A total of 40 patients were initially included in this study (Tab. I). Three patients were unavailable for clinical and radiological follow-up: 2 patients were lost to follow-up before 24 months, and one patient died. Of the remaining 37 patients, 26 patients were women (70.3%) and 11 men (29.7%). Minor trauma injury caused PPFs in all patients; none had an history of major trauma. The average age of patients at the time of surgery was 78.0 ± 7.8 years (range 54-89). The most frequent fractures, 48.7% (n = 19), occurred on the right side, while 41.0% (n = 16) on the left side and 2 patients had bilateral fractures (n = 4), which were synchronous in one case. Reasons for the previous prosthetic implant were primary coxarthrosis in 29 cases (74.4%), fractures in 7 (18.0%), secondary coxarthrosis in 2 (5.1%, 1 avascular necrosis of the femoral head, 1 developmental dysplasia of the hip) and aseptic acetabular loosening in one patient with THA (2.5%) (Tab. I). The PFF involved a primary THA in 36 cases (92.3%) and a revision THA in 3 (7.7%) (Tab. I). The type of fixation was cemented in 2 cases (5.1%), while it was cementless in 37 (94.9%). The average time from previous procedure to fracture was 113.5 ± 78.3 months (range 2-360). Local risk factors for PPFs were found in 33 patients (89.2%). Five patients presented two local risk factors. In details, we found osteoporosis in 26 cases (70.3% of total PPFs), previous dislocation in 3 (8.1%), loosening of the stem in 3 (8.1%), polyethylene wear in 2 (5.4%), previous periprosthetic joint infection in 2 (5.4%, one requiring previous revision surgery), previous PPF during first prosthetic implants in one case (2.7%) and one case of irradiated bone for a soft tissue tumour (2.7%) (Tab. I).
As for comorbidities (Tab. II), 33 patients (89.2%) had at least one concomitant pathology, and 26 patients (70.3%) had multiple comorbidities. At the time of surgery, ASA score was 4 in 3 patients (8.1%), 3 in 31 (83.8%) and 2 in 3 (8.1%) (Tab. I). The average operative time was 107.9 ± 62.3 min (range 63-201). The average number of blood units transfused was 2.9 ± 2.3 (range 0-13), with the most in patients with B3-type PPFs (4.4 ± 2.6).
In our study group, according to Vancouver classification, there were 34 B2-type PPFs and 5 B3-type PPFs (Tab. I). One patient (#5) was pre-operatively staged as Vancouver B1, and then upstaged to B2 intra-operatively due to findings of stem loosening. Another patient (#16) was pre-operatively staged as Vancouver B1 and treated with ORIF, without evidence of stem loosening during surgery. However, stem loosening occurred after two months, and stem revision was thus performed. We decided to include this patient in the Vancouver B2 subgroup of this cohort. Another patient (#17), presenting a B2-type PPF, was treated with ORIF without stem revision due to the several comorbidities and poor general conditions. However, considering the improvement in general conditions, stem revision was performed after three months.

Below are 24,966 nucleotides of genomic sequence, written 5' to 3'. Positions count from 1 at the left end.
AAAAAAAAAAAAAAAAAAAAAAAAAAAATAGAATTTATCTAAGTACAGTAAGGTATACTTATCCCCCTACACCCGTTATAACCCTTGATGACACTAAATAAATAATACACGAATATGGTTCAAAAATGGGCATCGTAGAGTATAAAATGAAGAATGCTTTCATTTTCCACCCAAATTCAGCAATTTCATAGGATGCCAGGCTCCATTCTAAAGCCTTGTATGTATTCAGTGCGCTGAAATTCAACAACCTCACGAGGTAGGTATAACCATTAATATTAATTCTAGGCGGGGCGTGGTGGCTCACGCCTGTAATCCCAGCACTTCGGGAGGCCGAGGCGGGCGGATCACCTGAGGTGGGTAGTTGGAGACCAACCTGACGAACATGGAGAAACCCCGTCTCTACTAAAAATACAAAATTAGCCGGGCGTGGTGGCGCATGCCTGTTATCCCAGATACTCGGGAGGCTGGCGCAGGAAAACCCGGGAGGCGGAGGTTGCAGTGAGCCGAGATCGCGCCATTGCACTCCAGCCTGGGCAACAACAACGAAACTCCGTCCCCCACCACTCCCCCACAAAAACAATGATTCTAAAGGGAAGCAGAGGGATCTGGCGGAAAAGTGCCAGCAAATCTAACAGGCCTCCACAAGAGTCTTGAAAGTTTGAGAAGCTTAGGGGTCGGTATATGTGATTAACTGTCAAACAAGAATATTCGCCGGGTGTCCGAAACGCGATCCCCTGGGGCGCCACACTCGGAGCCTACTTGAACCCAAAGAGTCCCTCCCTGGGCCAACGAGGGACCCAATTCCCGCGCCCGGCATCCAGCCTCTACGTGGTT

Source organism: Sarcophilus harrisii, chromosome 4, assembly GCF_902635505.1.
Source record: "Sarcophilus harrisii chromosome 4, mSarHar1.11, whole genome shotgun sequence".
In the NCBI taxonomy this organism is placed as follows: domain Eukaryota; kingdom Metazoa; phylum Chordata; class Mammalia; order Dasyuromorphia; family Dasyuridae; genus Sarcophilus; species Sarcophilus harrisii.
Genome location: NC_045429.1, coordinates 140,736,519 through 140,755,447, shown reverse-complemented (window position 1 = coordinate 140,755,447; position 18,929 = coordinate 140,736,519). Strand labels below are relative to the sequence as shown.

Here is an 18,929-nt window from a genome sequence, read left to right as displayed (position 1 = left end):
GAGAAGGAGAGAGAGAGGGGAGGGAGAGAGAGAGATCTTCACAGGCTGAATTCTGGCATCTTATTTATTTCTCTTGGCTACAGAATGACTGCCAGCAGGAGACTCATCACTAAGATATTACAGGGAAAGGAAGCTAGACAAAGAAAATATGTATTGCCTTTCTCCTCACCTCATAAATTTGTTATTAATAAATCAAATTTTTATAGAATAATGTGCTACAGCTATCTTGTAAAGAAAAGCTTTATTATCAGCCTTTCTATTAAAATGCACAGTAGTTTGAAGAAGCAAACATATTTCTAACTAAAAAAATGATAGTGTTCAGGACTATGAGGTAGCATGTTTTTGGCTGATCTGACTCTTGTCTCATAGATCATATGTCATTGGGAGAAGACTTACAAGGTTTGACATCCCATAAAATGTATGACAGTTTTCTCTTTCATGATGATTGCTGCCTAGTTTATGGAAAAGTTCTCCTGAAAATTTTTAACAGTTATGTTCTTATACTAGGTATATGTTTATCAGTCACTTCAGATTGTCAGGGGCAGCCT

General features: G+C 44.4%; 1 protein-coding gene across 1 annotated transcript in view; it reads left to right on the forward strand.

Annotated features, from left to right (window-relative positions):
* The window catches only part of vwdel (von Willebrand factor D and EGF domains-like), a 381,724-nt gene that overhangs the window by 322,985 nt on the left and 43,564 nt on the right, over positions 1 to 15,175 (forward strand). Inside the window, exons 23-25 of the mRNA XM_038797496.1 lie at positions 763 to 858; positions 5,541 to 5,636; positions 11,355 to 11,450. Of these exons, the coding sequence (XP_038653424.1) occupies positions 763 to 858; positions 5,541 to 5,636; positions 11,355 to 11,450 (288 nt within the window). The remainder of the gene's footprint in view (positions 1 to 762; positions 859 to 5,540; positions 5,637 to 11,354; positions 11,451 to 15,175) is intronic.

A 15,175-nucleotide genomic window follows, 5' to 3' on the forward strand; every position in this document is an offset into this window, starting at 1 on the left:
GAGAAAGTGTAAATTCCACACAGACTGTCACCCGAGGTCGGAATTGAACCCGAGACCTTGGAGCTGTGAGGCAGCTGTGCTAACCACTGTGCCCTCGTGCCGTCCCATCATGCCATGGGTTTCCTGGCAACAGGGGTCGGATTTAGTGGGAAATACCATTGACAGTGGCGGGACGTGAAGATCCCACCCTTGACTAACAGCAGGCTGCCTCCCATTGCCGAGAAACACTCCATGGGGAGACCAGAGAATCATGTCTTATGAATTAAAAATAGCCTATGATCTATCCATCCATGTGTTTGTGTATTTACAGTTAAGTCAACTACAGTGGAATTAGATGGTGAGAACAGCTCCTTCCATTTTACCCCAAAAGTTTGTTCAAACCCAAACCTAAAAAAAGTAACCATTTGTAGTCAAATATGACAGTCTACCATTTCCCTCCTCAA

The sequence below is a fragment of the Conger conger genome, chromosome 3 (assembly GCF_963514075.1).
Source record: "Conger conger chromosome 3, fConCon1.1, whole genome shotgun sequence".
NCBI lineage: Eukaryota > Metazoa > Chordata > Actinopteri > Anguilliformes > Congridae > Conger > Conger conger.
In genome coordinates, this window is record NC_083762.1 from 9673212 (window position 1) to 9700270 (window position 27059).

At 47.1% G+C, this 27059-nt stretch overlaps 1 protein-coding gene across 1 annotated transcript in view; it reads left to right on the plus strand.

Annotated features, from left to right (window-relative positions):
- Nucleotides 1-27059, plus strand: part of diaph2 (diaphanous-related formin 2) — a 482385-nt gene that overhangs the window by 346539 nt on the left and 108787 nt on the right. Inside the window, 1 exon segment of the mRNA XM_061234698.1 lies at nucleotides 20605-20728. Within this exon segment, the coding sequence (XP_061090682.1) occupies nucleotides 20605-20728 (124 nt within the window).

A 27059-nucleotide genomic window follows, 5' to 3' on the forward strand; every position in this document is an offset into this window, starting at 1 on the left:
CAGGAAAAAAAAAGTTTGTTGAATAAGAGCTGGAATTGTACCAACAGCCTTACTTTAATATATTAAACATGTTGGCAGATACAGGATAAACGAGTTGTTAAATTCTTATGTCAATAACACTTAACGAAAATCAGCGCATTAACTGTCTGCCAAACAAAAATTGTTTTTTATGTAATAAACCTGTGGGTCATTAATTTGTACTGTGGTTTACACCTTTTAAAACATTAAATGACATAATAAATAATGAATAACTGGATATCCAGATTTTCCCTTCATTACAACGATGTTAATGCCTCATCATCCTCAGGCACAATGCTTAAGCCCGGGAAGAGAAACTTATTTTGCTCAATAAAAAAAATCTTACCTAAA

A total of 25 B2-type PPFs and 1 B3-type PPF were treated with stem revision only (Tab. I). Twelve PPFs underwent stem revision + ORIF (10 B2-type and 2 B3-type) (Tab. I). ORIF consisted in cerclages alone in 10 patients, and cerclages and plates in 2 patients. One patient (#23) with previous THA, affected by acetabular loosening, was treated with complete revision of the implant. No bone grafts were used in this cohort. One intra-operative fracture occurred (patient #3) (Tab. I).
Clinical and radiological evaluation was performed in 37 patients (39 PPFs: 34 B2-type PPFs, 5 B3-type PPFs), with an average follow-up time of 39.5 ± 24.2 months (range 24-120) (Tabs. I, III). We found that gender, side and type of fracture, ASA, presence of contralateral prosthesis and type of surgery did not significant affect post-operative functional outcomes.
Parametric test was used to compare samples in case of normal distribution, homoskedasticity and appropriate numerousness. Shapiro-Wilk’s test was used to verify normal distribution. The Levene test was used to analyze homogeneity of the variances. As parametric test, we used a two-tailed Student T-test for unpaired groups. As a non-parametric test, we used Mann-Whitney U-test. Continuity correction was applied in case of discrete distribution. Odds ratios were used to quantify the strength of the association between the variables analysed and the complications/revisions rate, using the Chi-Square test to establish significance. Pearson coefficient was used to make correlations. Univariate analysis was performed to establish clinical associations between variables and outcomes. Multivariate analysis was performed only if statistical significance was found with univariate analysis. P-values < 0.05 were considered to be significant. All statistical analysis was performed using the Statistical Package for Social Science (IBM Corp. Released 2013. IBM SPSS Statistics for Windows, Version 26.0. Armonk, NY: IBM Corp.).